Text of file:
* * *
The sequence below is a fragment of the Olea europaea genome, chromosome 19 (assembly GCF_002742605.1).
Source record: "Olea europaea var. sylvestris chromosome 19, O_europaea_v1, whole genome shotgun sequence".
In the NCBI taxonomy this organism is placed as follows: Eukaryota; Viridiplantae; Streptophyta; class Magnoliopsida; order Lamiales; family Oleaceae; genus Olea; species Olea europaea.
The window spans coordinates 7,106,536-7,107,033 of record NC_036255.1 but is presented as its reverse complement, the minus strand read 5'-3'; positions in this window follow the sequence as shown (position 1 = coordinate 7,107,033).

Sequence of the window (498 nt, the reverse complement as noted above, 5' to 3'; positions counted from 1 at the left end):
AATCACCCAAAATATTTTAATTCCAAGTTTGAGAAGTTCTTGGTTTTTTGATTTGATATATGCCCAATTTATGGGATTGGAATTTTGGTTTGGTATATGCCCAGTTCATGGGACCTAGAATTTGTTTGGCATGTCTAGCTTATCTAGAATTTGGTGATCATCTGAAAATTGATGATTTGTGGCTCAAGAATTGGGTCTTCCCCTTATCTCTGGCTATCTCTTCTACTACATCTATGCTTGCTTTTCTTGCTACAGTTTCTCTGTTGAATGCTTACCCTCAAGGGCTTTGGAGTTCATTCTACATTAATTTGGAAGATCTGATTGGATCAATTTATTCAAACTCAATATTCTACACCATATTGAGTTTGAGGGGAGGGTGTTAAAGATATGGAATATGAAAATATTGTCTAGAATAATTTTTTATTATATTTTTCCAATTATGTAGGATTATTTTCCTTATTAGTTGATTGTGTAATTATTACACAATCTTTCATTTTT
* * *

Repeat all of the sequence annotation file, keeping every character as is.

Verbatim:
The sequence below is a fragment of the Olea europaea genome, chromosome 19 (assembly GCF_002742605.1).
Source record: "Olea europaea var. sylvestris chromosome 19, O_europaea_v1, whole genome shotgun sequence".
In the NCBI taxonomy this organism is placed as follows: Eukaryota; Viridiplantae; Streptophyta; class Magnoliopsida; order Lamiales; family Oleaceae; genus Olea; species Olea europaea.
The window spans coordinates 7,106,536-7,107,033 of record NC_036255.1 but is presented as its reverse complement, the minus strand read 5'-3'; positions in this window follow the sequence as shown (position 1 = coordinate 7,107,033).

Sequence of the window (498 nt, the reverse complement as noted above, 5' to 3'; positions counted from 1 at the left end):
AATCACCCAAAATATTTTAATTCCAAGTTTGAGAAGTTCTTGGTTTTTTGATTTGATATATGCCCAATTTATGGGATTGGAATTTTGGTTTGGTATATGCCCAGTTCATGGGACCTAGAATTTGTTTGGCATGTCTAGCTTATCTAGAATTTGGTGATCATCTGAAAATTGATGATTTGTGGCTCAAGAATTGGGTCTTCCCCTTATCTCTGGCTATCTCTTCTACTACATCTATGCTTGCTTTTCTTGCTACAGTTTCTCTGTTGAATGCTTACCCTCAAGGGCTTTGGAGTTCATTCTACATTAATTTGGAAGATCTGATTGGATCAATTTATTCAAACTCAATATTCTACACCATATTGAGTTTGAGGGGAGGGTGTTAAAGATATGGAATATGAAAATATTGTCTAGAATAATTTTTTATTATATTTTTCCAATTATGTAGGATTATTTTCCTTATTAGTTGATTGTGTAATTATTACACAATCTTTCATTTTT